Posted by: Henly, Texas | September 8, 2006 5:36 PM | Report abuse

"black blood" and "Latino blood." --Ahnold said that?! Oh my, his Aryan roots are showing...

Posted by: drindl | September 8, 2006 5:17 PM | Report abuse

Concerning the lower than expected Democratic vote in Florida....Southern Florida experienced torrential rainfall on Tuesday..as a result, turnout in Broward County (with 997,000 registered voters) was only 11.7 percent........Miami-Dade has 1,074,424 registered voters...Tuesday's turnout was only 15.3 percent.

Other parts of the state didn't have the rainfall we did....

Posted by: Vondrakovia | September 8, 2006 5:03 PM | Report abuse

Chris, should there be a poll of Davis vs. Crist before you pull this one off the list? Davis led in a couple of polls over the summer.

Posted by: tdub | September 8, 2006 4:56 PM | Report abuse

I don't understand the discussion about latent Republican racism.

I thought that is how the GOP was resurrected in the 1990s with their "Southern Strategy"-creating a strange alliance of fiscal conservatives and religious conservatives, with old Dixicrats, Wallace Democrats and guys with a closet full of bedsheets and a horse in the barn.

Posted by: zippy | September 8, 2006 4:53 PM | Report abuse

I agree with Repulican Woman. Kick all the currupt polititians out! Expecially since the vast majority are republicans.

Posted by: Democratic Woman | September 8, 2006 4:29 PM | Report abuse

Speaking of racism (and also to bring this discussion on-topic), the California Governator is also letting his slip show. He was forced to apologize today for saying during a closed-door meeting that Cubans and Puerto Ricans are naturally feisty and temperamental because of their combination of "black blood" and "Latino blood."

Posted by: Zathras | September 8, 2006 4:29 PM | Report abuse

As a New Yorker, I'm almost wondering if it's possible for Spitzer to get too popular. If enough people think his election is a nip tuck affair, could his overall totaly be much less than anticipated? I mean he'll still win both contests hands down, but the margain could be lower than expected.

Posted by: P Chase | September 8, 2006 4:25 PM | Report abuse

oh republican woman, I see you're just the type that would luv Horowitz.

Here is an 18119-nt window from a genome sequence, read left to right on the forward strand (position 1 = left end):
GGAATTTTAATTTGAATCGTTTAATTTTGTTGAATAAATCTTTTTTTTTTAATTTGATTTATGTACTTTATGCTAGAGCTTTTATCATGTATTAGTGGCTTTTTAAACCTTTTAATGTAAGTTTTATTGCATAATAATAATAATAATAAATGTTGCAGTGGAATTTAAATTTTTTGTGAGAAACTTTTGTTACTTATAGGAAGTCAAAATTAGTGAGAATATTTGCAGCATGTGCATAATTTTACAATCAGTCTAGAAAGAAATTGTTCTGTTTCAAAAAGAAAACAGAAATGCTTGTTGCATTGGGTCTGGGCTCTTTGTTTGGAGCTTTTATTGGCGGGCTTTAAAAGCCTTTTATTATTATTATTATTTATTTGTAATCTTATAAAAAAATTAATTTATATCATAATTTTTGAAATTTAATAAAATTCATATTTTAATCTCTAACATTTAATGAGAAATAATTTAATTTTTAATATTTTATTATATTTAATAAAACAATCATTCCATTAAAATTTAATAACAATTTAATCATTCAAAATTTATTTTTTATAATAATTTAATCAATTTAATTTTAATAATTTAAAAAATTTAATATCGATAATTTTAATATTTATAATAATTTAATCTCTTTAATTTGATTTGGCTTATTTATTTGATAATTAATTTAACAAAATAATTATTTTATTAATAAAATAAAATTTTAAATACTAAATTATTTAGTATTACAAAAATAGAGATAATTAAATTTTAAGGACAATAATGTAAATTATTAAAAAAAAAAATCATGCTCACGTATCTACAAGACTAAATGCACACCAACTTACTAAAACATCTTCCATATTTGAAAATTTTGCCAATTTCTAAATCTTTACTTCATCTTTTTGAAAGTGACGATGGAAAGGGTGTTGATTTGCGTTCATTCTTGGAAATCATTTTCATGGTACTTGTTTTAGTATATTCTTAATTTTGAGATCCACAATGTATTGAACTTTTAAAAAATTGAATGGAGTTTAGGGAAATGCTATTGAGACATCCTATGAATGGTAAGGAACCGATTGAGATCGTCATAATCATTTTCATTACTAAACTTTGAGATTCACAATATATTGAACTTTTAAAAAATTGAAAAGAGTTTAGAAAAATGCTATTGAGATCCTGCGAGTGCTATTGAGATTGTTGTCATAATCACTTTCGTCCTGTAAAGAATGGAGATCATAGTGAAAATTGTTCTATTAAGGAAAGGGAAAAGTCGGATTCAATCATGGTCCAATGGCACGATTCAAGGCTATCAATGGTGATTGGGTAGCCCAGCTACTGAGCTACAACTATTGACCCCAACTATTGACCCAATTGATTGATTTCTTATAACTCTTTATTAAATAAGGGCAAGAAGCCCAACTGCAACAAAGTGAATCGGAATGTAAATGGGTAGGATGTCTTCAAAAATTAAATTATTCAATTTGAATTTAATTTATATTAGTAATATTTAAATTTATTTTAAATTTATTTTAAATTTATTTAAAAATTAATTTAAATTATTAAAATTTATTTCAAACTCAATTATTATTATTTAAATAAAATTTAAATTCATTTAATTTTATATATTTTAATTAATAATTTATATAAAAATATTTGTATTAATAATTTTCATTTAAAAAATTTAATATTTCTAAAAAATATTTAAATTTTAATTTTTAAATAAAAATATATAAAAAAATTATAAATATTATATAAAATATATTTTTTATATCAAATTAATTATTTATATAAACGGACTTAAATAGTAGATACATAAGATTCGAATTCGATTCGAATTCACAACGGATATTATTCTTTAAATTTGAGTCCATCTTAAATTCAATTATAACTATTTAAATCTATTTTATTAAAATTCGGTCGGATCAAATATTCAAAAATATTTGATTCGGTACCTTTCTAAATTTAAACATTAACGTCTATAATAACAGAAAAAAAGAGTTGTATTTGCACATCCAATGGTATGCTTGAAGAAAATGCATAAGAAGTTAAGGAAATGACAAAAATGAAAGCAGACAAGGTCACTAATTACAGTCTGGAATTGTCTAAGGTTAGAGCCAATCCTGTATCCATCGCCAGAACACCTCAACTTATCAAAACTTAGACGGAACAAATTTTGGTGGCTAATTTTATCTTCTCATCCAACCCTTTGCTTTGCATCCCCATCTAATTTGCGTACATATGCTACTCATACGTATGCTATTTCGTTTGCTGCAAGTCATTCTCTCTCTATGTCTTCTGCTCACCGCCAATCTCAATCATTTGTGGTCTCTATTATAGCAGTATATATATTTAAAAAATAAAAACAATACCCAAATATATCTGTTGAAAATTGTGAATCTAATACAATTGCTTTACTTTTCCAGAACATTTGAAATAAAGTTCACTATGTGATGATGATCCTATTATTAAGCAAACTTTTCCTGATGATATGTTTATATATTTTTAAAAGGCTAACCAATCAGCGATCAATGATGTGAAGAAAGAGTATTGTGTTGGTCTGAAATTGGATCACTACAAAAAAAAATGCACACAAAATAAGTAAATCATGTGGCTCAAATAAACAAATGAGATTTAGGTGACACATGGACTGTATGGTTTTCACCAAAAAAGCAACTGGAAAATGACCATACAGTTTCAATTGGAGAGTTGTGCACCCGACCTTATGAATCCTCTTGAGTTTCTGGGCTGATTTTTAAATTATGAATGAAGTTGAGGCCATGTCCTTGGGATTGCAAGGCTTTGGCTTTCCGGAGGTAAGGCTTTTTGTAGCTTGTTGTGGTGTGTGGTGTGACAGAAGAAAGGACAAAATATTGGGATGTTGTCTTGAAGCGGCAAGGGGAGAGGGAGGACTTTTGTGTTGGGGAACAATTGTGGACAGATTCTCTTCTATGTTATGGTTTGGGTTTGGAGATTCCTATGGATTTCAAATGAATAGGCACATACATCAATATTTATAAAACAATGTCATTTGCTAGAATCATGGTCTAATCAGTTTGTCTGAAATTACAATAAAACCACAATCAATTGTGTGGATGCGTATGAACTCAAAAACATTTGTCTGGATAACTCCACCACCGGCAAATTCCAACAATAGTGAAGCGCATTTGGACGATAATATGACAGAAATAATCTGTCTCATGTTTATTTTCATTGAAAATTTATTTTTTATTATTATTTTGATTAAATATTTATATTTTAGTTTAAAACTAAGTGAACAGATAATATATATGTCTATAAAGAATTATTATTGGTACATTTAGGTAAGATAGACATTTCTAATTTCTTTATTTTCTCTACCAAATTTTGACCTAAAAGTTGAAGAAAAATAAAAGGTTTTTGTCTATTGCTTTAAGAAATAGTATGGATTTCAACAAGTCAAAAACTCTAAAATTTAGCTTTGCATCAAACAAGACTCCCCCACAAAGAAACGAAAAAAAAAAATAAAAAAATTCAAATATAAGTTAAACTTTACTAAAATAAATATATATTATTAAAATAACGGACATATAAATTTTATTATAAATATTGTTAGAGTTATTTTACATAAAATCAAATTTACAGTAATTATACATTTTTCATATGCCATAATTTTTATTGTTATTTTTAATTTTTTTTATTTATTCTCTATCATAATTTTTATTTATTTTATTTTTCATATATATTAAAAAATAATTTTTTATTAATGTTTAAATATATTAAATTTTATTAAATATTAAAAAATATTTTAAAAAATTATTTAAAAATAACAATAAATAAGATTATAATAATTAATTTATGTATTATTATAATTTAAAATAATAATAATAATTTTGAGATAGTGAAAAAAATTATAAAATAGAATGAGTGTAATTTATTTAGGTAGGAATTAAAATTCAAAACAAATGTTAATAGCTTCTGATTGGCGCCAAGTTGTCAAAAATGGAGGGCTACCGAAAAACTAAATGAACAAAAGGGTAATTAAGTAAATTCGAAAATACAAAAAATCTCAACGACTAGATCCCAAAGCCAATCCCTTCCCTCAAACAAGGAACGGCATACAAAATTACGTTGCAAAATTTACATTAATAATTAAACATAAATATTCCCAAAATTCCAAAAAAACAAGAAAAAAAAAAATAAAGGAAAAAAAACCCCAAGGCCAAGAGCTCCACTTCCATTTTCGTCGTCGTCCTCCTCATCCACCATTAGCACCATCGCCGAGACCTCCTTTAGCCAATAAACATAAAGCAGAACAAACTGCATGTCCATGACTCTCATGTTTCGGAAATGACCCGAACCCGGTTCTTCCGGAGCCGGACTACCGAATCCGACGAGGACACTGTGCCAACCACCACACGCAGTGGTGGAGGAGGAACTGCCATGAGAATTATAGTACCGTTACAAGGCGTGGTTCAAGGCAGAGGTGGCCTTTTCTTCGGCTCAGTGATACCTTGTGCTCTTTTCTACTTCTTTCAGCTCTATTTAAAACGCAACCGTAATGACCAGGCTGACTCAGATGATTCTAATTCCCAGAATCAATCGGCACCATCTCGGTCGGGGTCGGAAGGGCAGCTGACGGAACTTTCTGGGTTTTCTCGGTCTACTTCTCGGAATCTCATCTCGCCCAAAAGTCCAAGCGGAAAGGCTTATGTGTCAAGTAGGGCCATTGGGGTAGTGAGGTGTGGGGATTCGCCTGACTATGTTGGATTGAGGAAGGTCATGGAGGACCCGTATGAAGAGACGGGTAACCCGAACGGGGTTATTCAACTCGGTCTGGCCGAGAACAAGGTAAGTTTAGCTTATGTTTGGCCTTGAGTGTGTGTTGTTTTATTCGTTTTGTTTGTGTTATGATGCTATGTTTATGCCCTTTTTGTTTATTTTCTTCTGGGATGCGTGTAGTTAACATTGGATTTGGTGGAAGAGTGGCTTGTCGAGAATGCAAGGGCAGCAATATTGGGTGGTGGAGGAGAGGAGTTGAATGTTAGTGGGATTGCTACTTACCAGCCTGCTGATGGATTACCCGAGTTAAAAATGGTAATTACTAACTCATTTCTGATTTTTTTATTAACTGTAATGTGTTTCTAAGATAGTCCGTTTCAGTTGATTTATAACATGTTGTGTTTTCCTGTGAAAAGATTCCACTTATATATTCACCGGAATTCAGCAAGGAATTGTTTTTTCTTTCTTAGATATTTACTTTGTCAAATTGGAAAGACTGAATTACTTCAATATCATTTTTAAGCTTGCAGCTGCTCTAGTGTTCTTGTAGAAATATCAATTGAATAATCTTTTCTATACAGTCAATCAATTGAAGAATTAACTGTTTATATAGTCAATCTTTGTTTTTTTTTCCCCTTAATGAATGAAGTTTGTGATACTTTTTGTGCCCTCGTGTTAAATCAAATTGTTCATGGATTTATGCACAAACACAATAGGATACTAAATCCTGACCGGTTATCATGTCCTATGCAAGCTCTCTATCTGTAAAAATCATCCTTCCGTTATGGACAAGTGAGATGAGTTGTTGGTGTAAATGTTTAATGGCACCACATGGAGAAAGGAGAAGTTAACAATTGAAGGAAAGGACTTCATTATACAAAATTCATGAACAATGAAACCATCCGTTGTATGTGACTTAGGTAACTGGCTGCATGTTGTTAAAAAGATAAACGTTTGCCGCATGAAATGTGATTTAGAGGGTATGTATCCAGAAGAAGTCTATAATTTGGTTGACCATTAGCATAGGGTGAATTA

'If the Democrats re-elect that black Congressman from Louisana, they will be seen as hypocrites'

Excuse me, dear, but your slip -- I mean your racism -- is showing. Is that how you refer to the 'help'? He does have a name you know. I believe it's Jefferson. And yes, we Dems believe that he should be kicked out too--he and the lone other corrupt Dem, along with the approximately 300 crooked republican member of Congress.

Posted by: drindl | September 8, 2006 4:13 PM | Report abuse

I pass this on for your amusement from NewsMax, which I get 'alerts' from--factinating reading if you like to study paranoia and conspiuracy theorists. I find it helps me understand the sadly uninfomred bloggers we get here -- some pathetic souls actually swallow this crap.

What I think is most interesting is the Orwellian gift for projection that the riight posseses. If you really want to know what they are doing, watch what they ACCUSE Democrats of doing....

'A cadre of leftist billionaires -- chief among them, megalomaniac George Soros -- contributed more than $300 million to liberal candidates and groups in 2004. Thus, as far as Pariser and his masters are concerned, what was once a great party of ideas and leadership sold itself to them in 2004.

A small but enormously powerful group of radical forces are undermining America's unity! And unless we get the word out far and wide, they'll fulfill their plan and come power in 2008.

Why? Because right now, as it did 40 years ago, the radical left in America has in motion a plan to cost the United States a victory in war and topple a President in the process.

Who's behind this threat to our security and to America's two party system?

The answers go to the heart of journalist Richard Poe's and my book, The Shadow Party. In it we detail the movers, financiers and radicals who stay just out of sight as they pull the strings that control Hillary, Dean, John Kerry, Al Gore and the rest.

I've taken the liberty of reserving a special copy of The Shadow Party for you today at better than 30% off its cover price... it's vital that you read it.

So, by using one of the blue links I've placed throughout this letter, you can make a contribution of $18 right now to the Center, and I will rush a copy of The Shadow Party to you today. If you're able to contribute $50 today, I'll sign your book.

Make an extra contribution of $100 to David Horowitz Freedom Center now, and I'll include a personal note of thanks. But regardless of the amount, please know that you'll be doing two very important things:

Opening the door to information about this threat to our political system. As we argue and support with fact, by reading The Shadow Party you'll discover...